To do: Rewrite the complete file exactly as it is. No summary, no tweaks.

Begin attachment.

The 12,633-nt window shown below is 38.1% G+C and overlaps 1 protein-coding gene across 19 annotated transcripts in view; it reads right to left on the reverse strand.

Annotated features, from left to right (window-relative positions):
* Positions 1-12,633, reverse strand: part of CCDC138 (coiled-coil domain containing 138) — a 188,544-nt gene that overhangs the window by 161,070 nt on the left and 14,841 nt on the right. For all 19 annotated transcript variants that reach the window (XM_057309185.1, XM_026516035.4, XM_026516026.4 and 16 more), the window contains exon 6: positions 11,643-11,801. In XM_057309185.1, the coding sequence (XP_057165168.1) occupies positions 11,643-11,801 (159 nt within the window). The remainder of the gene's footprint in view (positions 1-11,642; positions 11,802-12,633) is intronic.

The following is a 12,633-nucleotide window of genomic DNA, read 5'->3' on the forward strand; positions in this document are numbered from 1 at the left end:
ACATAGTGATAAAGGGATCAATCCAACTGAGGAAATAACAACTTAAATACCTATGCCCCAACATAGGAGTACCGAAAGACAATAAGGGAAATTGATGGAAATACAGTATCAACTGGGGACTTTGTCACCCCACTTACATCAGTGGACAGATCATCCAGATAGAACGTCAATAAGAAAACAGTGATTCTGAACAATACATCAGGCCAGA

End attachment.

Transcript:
The 12,633-nt window shown below is 38.1% G+C and overlaps 1 protein-coding gene across 19 annotated transcripts in view; it reads right to left on the reverse strand.

Annotated features, from left to right (window-relative positions):
* Positions 1-12,633, reverse strand: part of CCDC138 (coiled-coil domain containing 138) — a 188,544-nt gene that overhangs the window by 161,070 nt on the left and 14,841 nt on the right. For all 19 annotated transcript variants that reach the window (XM_057309185.1, XM_026516035.4, XM_026516026.4 and 16 more), the window contains exon 6: positions 11,643-11,801. In XM_057309185.1, the coding sequence (XP_057165168.1) occupies positions 11,643-11,801 (159 nt within the window). The remainder of the gene's footprint in view (positions 1-11,642; positions 11,802-12,633) is intronic.

The following is a 12,633-nucleotide window of genomic DNA, read 5'->3' on the forward strand; positions in this document are numbered from 1 at the left end:
ACATAGTGATAAAGGGATCAATCCAACTGAGGAAATAACAACTTAAATACCTATGCCCCAACATAGGAGTACCGAAAGACAATAAGGGAAATTGATGGAAATACAGTATCAACTGGGGACTTTGTCACCCCACTTACATCAGTGGACAGATCATCCAGATAGAACGTCAATAAGAAAACAGTGATTCTGAACAATACATCAGGCCAGA